Refugee portraits selected for Taylor Wessing Photography Prize

Images of UNHCR buses in Greece selected for prestigious exhibit at London's National Portrait Gallery

Looking Back at the Sea

"Looking back at the sea". Barlow's images capture the relief of refugees upon reaching the safety and warmth of a UNHCR transfer bus after completing their perilous journey across the Mediterranean.  © Katie Barlow

This year’s Taylor Wessing Portrait Prize at London’s National Portrait Gallery includes two striking images by British photographer Katie Barlow. Sitting alongside more formal portraits, the photographs capture the moment that refugees board a UNHCR bus after disembarking from a fraught and highly risky journey in smugglers’ dinghies across the Aegean Sea from Turkey.

‘Looking Back at the Sea’ shows two children with their faces pressed against the bus windows, stunned by fear and the enormity of the journey behind them. In ‘Pink Bobble Hat’, a girl wrapped in a foil survival blanket sinks exhausted into the seat in front of her. Barlow’s subjects are photographed from behind the glass of the bus windows which frame the instant where relief temporarily overtakes the horror and desperation that have driven their journeys.

Since the summer of 2015, boats carrying refugees from Syria, Iraq, Afghanistan and other war-torn countries began to arrive on the beaches of Lesvos’ northern coast. At that time, it was forbidden by Greek law to provide transport to anyone who was not documented, and refugees faced a gruelling three day walk across the mountains to register with the authorities in the port of Mytillini. UNHCR in Greece worked with the government to change the legislation so that this extra ordeal, faced by people who had undergone an already harrowing journey across the sea, could be avoided. As the conflict in Syria intensified, thousands of refugees arrived daily in Lesvos and UNHCR buses took them safely across the island. These refugees were the lucky ones. Last year 5,000 people lost their lives crossing the Mediterranean in an attempt to reach safety.

Running until 28th February, the exhibition celebrates the best of contemporary portrait photography around the world. Barlow’s pictures are being shown alongside 56 photographs selected from more than 4,300 submissions.

Here, Barlow explains how she came to take the photographs:

“I spent two weeks at Katia beach, helping with and documenting the arrival of thousands of refugees as their boats drifted to the Greek shore. Many photographers were waiting at the shoreline trying to capture the essence of what we were witnessing: a mass migration of historical proportions. Finding it hard to film and photograph people in distress and feeling the need to help the refugees off the boats and to change sodden clothes instead of document, I found myself waiting until people were safe and dry before taking portraits.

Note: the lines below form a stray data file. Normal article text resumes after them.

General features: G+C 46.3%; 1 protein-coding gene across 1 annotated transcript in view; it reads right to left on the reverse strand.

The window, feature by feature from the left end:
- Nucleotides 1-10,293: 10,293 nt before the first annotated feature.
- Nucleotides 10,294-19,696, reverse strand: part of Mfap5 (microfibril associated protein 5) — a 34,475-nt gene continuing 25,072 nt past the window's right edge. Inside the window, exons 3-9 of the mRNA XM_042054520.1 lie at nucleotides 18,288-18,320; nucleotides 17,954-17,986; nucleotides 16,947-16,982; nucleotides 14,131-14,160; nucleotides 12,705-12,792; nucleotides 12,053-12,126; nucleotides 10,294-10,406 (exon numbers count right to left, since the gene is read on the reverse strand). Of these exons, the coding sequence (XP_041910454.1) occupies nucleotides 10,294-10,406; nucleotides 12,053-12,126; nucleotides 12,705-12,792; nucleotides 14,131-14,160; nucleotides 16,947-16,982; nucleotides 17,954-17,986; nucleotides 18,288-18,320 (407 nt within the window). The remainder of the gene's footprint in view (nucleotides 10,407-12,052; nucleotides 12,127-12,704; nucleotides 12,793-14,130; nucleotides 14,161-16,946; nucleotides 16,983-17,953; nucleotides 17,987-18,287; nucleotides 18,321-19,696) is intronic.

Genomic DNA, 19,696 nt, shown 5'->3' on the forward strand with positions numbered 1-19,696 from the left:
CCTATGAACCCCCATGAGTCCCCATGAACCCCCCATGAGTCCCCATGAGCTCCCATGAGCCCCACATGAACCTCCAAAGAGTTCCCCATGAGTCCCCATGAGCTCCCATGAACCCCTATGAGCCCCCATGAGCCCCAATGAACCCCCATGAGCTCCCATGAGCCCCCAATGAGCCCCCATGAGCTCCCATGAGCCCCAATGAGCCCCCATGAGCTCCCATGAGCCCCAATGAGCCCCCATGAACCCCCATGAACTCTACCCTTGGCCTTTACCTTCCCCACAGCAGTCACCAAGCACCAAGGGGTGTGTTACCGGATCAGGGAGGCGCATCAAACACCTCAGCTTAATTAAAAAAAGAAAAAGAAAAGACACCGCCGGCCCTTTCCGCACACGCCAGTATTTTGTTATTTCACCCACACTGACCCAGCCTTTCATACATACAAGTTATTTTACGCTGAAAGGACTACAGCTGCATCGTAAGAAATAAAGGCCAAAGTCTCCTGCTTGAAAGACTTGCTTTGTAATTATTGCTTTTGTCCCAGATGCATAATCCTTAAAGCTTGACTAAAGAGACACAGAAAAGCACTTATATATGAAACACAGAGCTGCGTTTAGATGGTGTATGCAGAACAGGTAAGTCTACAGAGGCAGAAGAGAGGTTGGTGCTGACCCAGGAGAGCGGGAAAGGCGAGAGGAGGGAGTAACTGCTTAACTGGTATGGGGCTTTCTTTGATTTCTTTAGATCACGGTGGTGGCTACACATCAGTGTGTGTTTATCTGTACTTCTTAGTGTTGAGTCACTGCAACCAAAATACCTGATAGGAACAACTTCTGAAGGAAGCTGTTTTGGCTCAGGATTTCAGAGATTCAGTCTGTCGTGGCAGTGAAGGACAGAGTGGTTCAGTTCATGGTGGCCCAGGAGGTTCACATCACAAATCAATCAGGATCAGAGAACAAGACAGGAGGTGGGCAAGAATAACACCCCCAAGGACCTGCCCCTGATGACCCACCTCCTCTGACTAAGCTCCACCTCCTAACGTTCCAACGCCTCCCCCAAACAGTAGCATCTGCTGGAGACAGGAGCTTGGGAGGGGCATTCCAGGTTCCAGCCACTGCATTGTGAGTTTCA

Away from the chaos of the beach, I became drawn to the UN transfer buses that were waiting to take the refugees to the registration camps. Although uncertain of what the immediate future held, their first perilous journey over the sea had been successfully accomplished and the UN bus became a temporary place a sanctuary, where families and individuals could get warm, shelter from the rain and freak snow storms. As the refugees took to their seats, some would look out of their windows, back at the ocean that had brought them to this point. Others would slump exhausted, others huddled in the warmth, some smiled with relief.

The UN bus became a temporary place a sanctuary, where families could get warm and shelter from the rain.

From where I was standing, each bus window served as a frame and presented a portrait.  There was a calm, although it was harrowing. Away from the chaos of the beach, people were still and reflective.

Two of the portraits taken at Katia Beach are currently being exhibited in the National Portrait Gallery as part of the Taylor Wessing Photographic Portrait Prize exhibition. I would like to think that they are helping to keep the issue in the public eye.”

Pink Bobble Hat

"Pink Bobble Hat". A young girl sinks exhausted into the seat of the bus transporting her across Lesvos, Greece.  © Katie Barlow

The National Portrait Gallery invited 10 composers from the Royal College of Music to respond to images from the exhibition. Damien McBride from the Royal College of Music composed "Home" in response to "Looking Back at the Sea". Separately, Alistair Hickman, also from the Royal College of Music, has composed the track "Dried Tears" in response to the photograph "Pink Bobble Hat". You can listen to these below:

Read more about Katie's visit to Lesvos here.

To find out more about the Taylor Wessing Photographic Portrait Prize please visit the National Portrait Gallery website.